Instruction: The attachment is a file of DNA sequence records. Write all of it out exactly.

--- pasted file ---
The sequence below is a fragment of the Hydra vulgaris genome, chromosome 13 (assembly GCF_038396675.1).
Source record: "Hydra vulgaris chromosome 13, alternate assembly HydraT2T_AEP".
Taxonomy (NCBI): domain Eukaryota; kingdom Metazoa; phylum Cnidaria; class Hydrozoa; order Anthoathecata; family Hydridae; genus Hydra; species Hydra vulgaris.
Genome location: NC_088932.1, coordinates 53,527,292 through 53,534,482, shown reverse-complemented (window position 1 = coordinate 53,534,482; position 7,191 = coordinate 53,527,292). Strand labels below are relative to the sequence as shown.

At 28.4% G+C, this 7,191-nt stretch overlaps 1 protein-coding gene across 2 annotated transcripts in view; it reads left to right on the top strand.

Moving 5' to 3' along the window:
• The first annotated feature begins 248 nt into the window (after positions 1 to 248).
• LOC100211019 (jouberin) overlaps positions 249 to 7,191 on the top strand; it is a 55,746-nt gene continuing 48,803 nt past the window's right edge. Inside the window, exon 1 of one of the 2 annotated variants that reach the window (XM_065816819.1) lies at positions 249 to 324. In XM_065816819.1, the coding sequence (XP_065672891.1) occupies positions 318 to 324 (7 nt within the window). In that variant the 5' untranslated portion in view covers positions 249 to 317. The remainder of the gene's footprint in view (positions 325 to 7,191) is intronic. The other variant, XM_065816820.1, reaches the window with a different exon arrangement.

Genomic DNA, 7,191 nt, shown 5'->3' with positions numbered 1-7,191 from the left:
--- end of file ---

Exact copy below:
The sequence below is a fragment of the Hydra vulgaris genome, chromosome 13 (assembly GCF_038396675.1).
Source record: "Hydra vulgaris chromosome 13, alternate assembly HydraT2T_AEP".
Taxonomy (NCBI): domain Eukaryota; kingdom Metazoa; phylum Cnidaria; class Hydrozoa; order Anthoathecata; family Hydridae; genus Hydra; species Hydra vulgaris.
Genome location: NC_088932.1, coordinates 53,527,292 through 53,534,482, shown reverse-complemented (window position 1 = coordinate 53,534,482; position 7,191 = coordinate 53,527,292). Strand labels below are relative to the sequence as shown.

At 28.4% G+C, this 7,191-nt stretch overlaps 1 protein-coding gene across 2 annotated transcripts in view; it reads left to right on the top strand.

Moving 5' to 3' along the window:
• The first annotated feature begins 248 nt into the window (after positions 1 to 248).
• LOC100211019 (jouberin) overlaps positions 249 to 7,191 on the top strand; it is a 55,746-nt gene continuing 48,803 nt past the window's right edge. Inside the window, exon 1 of one of the 2 annotated variants that reach the window (XM_065816819.1) lies at positions 249 to 324. In XM_065816819.1, the coding sequence (XP_065672891.1) occupies positions 318 to 324 (7 nt within the window). In that variant the 5' untranslated portion in view covers positions 249 to 317. The remainder of the gene's footprint in view (positions 325 to 7,191) is intronic. The other variant, XM_065816820.1, reaches the window with a different exon arrangement.

Genomic DNA, 7,191 nt, shown 5'->3' with positions numbered 1-7,191 from the left: